8. Designing For Operations • Taking into account the capabilities of the organization in designing services. • Failure to take this into account can: • Reduce productivity • Reduce quality • Increase costs

  9. Legal, Ethical, and Environmental Issues • Legal • FDA, OSHA, IRS • Product / service liability • Uniform commercial code • Ethical • Releasing products with defects • Environmental • EPA

  10. Regulations & Legal Considerations • Product Liability - A manufacturer is liable for any injuries or damages caused by a faulty product. • Uniform Commercial Code - Products carry an implication of merchantability and fitness.

  11. Designers Adhere to Guidelines • Produce designs that are consistent with the goals of the company • Give customers the value they expect • Make health and safety a primary concern • Consider potential harm to the environment

  12. Other Issues in Service Design • Service life cycles • How much standardization • Mass customization • Service reliability • Robust design • Degree of newness • Cultural differences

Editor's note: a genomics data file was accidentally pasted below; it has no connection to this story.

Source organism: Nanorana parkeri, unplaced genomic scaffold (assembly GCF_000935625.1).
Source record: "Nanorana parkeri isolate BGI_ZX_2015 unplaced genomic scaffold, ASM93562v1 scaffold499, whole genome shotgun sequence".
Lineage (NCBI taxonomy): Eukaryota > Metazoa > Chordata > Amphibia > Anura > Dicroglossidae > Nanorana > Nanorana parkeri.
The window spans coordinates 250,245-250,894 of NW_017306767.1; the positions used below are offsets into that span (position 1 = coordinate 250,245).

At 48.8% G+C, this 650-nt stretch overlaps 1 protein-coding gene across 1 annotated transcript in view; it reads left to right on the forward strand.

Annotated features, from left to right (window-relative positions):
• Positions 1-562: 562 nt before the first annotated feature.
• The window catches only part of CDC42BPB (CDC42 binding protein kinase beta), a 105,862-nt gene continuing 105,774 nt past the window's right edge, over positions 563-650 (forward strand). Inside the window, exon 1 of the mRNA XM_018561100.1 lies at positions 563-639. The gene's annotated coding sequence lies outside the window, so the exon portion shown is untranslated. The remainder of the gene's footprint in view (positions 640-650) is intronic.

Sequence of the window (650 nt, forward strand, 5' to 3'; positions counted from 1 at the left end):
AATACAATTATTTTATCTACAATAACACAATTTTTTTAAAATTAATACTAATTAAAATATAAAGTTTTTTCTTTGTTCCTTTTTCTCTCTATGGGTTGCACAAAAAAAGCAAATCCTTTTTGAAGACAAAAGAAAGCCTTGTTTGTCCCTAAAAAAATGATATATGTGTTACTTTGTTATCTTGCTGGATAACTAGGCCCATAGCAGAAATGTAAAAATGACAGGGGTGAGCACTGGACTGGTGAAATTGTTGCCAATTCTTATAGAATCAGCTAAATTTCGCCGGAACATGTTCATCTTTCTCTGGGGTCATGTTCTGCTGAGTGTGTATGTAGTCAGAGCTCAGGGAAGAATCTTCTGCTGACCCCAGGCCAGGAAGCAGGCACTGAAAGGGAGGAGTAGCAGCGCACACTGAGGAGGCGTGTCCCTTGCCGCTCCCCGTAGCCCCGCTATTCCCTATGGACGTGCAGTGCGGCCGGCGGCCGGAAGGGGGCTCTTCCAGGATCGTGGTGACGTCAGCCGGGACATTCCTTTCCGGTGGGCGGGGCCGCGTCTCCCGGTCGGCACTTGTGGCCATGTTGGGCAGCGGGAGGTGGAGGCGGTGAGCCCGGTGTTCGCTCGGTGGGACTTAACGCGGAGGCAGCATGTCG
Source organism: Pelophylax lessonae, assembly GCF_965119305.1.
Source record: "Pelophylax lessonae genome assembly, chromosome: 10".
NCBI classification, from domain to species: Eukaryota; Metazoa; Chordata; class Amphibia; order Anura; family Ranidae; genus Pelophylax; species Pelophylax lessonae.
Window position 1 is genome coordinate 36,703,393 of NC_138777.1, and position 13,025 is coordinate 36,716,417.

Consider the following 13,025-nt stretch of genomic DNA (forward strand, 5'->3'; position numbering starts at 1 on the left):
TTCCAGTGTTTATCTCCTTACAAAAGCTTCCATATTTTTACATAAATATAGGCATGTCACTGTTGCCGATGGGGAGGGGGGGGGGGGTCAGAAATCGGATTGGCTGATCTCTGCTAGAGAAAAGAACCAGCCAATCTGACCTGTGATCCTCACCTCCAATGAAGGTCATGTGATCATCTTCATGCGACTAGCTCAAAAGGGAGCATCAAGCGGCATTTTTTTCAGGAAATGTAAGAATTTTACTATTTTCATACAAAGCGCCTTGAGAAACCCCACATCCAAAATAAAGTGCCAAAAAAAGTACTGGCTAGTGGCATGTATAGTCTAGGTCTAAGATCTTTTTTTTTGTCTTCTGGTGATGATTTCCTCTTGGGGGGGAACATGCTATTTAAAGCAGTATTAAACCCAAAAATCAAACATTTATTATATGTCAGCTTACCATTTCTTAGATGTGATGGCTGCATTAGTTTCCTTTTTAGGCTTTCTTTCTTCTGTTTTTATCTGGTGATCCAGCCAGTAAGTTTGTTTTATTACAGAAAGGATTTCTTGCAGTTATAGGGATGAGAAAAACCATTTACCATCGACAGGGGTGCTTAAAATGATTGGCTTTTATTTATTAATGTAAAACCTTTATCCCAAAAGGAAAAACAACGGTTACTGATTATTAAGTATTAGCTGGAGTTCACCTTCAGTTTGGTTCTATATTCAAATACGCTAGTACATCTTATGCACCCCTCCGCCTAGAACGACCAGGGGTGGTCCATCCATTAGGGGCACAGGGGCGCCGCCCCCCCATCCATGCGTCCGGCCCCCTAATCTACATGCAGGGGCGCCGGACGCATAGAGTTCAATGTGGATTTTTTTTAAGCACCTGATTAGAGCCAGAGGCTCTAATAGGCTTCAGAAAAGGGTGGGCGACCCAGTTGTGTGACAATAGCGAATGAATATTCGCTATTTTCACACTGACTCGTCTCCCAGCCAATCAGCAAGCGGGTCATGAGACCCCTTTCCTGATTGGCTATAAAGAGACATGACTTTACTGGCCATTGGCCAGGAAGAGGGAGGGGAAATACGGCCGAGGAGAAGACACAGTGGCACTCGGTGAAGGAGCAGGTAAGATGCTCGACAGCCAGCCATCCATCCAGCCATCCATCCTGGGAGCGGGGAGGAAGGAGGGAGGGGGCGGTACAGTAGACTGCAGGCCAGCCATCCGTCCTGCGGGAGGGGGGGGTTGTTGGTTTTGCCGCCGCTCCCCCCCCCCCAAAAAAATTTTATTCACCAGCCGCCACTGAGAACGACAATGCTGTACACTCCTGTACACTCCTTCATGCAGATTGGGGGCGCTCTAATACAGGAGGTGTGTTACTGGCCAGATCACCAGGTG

13. Life Cycles of Services Saturation Maturity Decline Demand Growth Introduction Time Figure 4.1

  14. Standardization • Standardization • Extent to which there is an absence of variety in a product, service or process • Standardized services are immediately available to customers

  15. Advantages of Standardization • Design costs are generally lower • Reduced training costs and time • More routine purchasing, handling, and inspection procedures • Quality is more consistent

  16. Advantages of Standardization (Cont’d) • Opportunities for long production runs and automation • Need for fewer components justifies increased expenditures on perfecting designs and improving quality control procedures.

  17. Disadvantages of Standardization • Designs may be frozen with too many imperfections remaining. • High cost of design changes increases resistance to improvements. • Decreased variety results in less consumer appeal.

  18. Mass Customization • Mass customization: • A strategy of producing standardized services, but incorporating some degree degree of customization • Delayed differentiation • Modular design

  19. Delayed Differentiation • Delayed differentiation is a postponement tactic • Producing but not quite completing a service until customer preferences or specifications are known